The social network, which has been in the news for its handling of the 2016 shooting at a Washington, DC, movie theater, is now known for having a less welcoming and more aggressive culture towards women.
But the news that Facebook’s Trending Topics section was flooded with abusive comments is one sign that a change is coming.
In an essay for Mashable, Facebook writer and blogger Jennifer Pohl noted that, after the shooting, the Trending topics section was so cluttered that she could not find the “relevant” content she wanted to read.
“I was overwhelmed,” Pohl wrote.
“Like many of you, I was unable to browse through the entire section.
I couldn’t even tell which topics were trending and which weren’t.
That’s when I realized I should’ve searched the whole page.”
Pohl found a list of “top 10 topics,” which she wrote about in an essay on Medium.
“That was the point of this experiment: I wanted to see if my experience of the Trended Topics section would have the same impact as my experience browsing the entire page.”
Trending topic searches were the first test of the platform’s commitment to diversity, Pohl said.
She also noticed that women’s experiences in Facebook were significantly less common than men’s, and that women were more likely to share their experiences with the platform, which had previously made it difficult for women to get their stories out.
Pohl also noticed some patterns that were not apparent in the Trenders section of the page.
For example, she found more of the men’s stories that were in the top trending topics topics were positive.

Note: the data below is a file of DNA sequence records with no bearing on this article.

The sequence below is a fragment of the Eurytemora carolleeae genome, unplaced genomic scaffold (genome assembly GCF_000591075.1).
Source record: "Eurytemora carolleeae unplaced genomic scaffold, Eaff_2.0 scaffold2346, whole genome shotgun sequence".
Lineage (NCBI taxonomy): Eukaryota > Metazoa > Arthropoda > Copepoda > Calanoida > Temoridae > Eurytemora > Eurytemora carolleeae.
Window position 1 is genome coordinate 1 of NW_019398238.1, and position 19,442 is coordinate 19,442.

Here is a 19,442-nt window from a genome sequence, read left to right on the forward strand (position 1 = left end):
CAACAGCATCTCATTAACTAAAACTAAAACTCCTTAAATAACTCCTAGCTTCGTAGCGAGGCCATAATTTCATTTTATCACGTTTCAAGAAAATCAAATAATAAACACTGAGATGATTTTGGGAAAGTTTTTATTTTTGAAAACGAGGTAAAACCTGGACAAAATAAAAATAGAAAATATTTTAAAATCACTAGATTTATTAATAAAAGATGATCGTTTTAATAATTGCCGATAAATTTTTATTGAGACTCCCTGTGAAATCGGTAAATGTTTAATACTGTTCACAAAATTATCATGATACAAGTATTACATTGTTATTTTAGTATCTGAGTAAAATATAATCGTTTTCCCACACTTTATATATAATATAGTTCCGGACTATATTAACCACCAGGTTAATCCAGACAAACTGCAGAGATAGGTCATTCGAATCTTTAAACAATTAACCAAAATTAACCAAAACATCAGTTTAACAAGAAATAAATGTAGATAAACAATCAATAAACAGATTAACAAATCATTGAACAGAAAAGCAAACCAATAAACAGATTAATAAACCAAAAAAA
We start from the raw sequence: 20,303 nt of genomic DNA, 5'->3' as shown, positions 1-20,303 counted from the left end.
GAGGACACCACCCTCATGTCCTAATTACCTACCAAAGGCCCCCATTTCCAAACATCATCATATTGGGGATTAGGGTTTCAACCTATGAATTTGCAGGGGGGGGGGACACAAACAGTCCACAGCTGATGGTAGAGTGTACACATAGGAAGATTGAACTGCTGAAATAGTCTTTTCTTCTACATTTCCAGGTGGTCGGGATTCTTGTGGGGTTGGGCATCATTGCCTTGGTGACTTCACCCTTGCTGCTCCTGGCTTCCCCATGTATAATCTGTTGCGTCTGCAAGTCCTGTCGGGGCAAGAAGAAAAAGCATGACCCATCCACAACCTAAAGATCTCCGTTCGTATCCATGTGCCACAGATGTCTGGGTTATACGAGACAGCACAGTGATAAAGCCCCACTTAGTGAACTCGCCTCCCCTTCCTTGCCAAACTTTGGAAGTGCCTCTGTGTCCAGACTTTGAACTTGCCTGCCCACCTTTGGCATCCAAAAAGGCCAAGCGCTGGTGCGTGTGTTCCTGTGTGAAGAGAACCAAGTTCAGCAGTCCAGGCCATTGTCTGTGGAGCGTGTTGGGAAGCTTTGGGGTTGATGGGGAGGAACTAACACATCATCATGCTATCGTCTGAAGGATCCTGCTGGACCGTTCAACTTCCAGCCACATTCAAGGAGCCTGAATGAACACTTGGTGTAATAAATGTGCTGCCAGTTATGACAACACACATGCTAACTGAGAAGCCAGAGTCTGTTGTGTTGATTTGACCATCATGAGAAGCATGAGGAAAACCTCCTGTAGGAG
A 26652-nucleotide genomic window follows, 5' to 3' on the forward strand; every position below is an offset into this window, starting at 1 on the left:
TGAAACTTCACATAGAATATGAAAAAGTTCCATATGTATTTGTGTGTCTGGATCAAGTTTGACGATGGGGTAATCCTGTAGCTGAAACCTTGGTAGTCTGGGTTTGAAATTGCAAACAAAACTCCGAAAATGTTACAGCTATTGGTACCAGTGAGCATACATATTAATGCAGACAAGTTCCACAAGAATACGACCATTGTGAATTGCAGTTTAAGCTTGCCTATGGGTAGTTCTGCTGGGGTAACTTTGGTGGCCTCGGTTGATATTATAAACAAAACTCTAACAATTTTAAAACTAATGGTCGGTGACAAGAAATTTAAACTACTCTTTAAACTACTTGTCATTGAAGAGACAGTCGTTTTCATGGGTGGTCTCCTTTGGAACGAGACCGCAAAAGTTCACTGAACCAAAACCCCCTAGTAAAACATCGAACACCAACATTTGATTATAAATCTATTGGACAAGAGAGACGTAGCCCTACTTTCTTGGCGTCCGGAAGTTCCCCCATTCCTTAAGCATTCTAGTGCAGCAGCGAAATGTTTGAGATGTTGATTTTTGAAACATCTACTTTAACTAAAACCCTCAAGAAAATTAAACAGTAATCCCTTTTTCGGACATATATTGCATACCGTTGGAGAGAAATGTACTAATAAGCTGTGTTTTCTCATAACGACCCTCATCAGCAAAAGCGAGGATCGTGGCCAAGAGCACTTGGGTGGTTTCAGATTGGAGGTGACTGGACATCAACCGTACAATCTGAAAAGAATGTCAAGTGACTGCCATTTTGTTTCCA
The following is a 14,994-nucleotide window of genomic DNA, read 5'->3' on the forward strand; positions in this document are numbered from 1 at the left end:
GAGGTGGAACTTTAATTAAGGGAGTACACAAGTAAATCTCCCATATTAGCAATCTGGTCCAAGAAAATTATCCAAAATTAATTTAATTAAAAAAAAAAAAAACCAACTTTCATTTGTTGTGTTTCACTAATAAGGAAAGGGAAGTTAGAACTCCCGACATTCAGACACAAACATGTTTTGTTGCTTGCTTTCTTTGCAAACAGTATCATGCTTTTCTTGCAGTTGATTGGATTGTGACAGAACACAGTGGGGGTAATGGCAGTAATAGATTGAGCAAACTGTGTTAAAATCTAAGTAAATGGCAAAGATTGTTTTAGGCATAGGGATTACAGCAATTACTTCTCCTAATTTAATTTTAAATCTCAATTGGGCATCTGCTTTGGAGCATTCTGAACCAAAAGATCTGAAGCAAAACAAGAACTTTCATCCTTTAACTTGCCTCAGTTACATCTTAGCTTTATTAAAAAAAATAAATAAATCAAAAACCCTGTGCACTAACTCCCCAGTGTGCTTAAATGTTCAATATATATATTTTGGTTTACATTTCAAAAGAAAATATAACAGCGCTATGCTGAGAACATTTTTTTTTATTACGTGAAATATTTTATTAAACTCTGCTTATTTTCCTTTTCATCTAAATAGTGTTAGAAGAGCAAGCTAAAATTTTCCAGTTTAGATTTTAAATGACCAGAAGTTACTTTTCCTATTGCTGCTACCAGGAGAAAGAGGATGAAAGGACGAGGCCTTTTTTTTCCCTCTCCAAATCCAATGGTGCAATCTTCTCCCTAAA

Picking a trending topic for a woman in the US is difficult because of the way it works.
For a woman to post about anything other than pregnancy, an abortion, or a relationship breakup, a woman has to be eligible for a Trending Topic.
“In many ways, this was a sign of the diversity that we all wanted to hear, and it meant that, in my opinion, Trending News was the most relevant content that was being shared,” Pinkowski wrote.
Trending news can be as revealing as anything a woman may have to share with her family and friends.
Women are often hesitant to share this type of news.
“We’re all the same in that way, we’re all just people, and I don’t think we want to make that mistake, that awkward conversation, with someone that’s really worried about us,” Pied said.
In her own experience, Pied saw women’s stories get more of a “briefly-held attention” and then less.
For her, it was a reminder that women often feel “pressured” to be a part of the public conversation on Facebook.
“It’s like, ‘Oh, my gosh, I can’t be a spokesperson for something.
I’m not going to tell everyone what to do or how to do something, because then, they’re going to feel pressured to do it.
I don’ want that,'” Pied wrote.
Pied, PINK, and Pohl all took part in a two-week experiment, which was a culmination of their experiences reporting on gender in the tech industry.
In the past, Pink and PINK founder and cofounder Stephanie Hsu had been trying to figure out how to make Facebook’s platform a place where women and people of color could share their stories, and she wanted more women to be on the front lines.
“There’s a lot of people in the space that are trying to make sure that this isn’t just for white guys.
It’s not just for men.
It is for everyone,” Pindell told Mashable.
“What we are doing is building an inclusive community where people of all genders and identities can be themselves, and they can express themselves freely and freely.”